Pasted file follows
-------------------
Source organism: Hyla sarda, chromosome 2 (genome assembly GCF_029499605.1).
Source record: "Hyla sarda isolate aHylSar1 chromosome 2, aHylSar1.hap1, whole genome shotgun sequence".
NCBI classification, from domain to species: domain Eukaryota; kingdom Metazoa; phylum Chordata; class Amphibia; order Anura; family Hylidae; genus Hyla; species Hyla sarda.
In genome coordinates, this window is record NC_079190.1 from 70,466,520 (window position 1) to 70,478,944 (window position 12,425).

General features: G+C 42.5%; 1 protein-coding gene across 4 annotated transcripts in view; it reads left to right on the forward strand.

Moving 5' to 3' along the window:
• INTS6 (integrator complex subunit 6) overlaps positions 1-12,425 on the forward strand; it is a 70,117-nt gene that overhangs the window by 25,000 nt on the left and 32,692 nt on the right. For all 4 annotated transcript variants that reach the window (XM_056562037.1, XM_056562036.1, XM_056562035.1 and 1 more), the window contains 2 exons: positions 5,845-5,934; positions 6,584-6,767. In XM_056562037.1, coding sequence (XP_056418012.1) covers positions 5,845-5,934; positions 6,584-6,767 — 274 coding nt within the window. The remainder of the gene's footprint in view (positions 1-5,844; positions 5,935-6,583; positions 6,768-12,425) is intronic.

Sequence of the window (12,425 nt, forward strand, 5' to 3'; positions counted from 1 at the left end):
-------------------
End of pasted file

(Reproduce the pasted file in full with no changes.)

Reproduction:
Source organism: Hyla sarda, chromosome 2 (genome assembly GCF_029499605.1).
Source record: "Hyla sarda isolate aHylSar1 chromosome 2, aHylSar1.hap1, whole genome shotgun sequence".
NCBI classification, from domain to species: domain Eukaryota; kingdom Metazoa; phylum Chordata; class Amphibia; order Anura; family Hylidae; genus Hyla; species Hyla sarda.
In genome coordinates, this window is record NC_079190.1 from 70,466,520 (window position 1) to 70,478,944 (window position 12,425).

General features: G+C 42.5%; 1 protein-coding gene across 4 annotated transcripts in view; it reads left to right on the forward strand.

Moving 5' to 3' along the window:
• INTS6 (integrator complex subunit 6) overlaps positions 1-12,425 on the forward strand; it is a 70,117-nt gene that overhangs the window by 25,000 nt on the left and 32,692 nt on the right. For all 4 annotated transcript variants that reach the window (XM_056562037.1, XM_056562036.1, XM_056562035.1 and 1 more), the window contains 2 exons: positions 5,845-5,934; positions 6,584-6,767. In XM_056562037.1, coding sequence (XP_056418012.1) covers positions 5,845-5,934; positions 6,584-6,767 — 274 coding nt within the window. The remainder of the gene's footprint in view (positions 1-5,844; positions 5,935-6,583; positions 6,768-12,425) is intronic.

Sequence of the window (12,425 nt, forward strand, 5' to 3'; positions counted from 1 at the left end):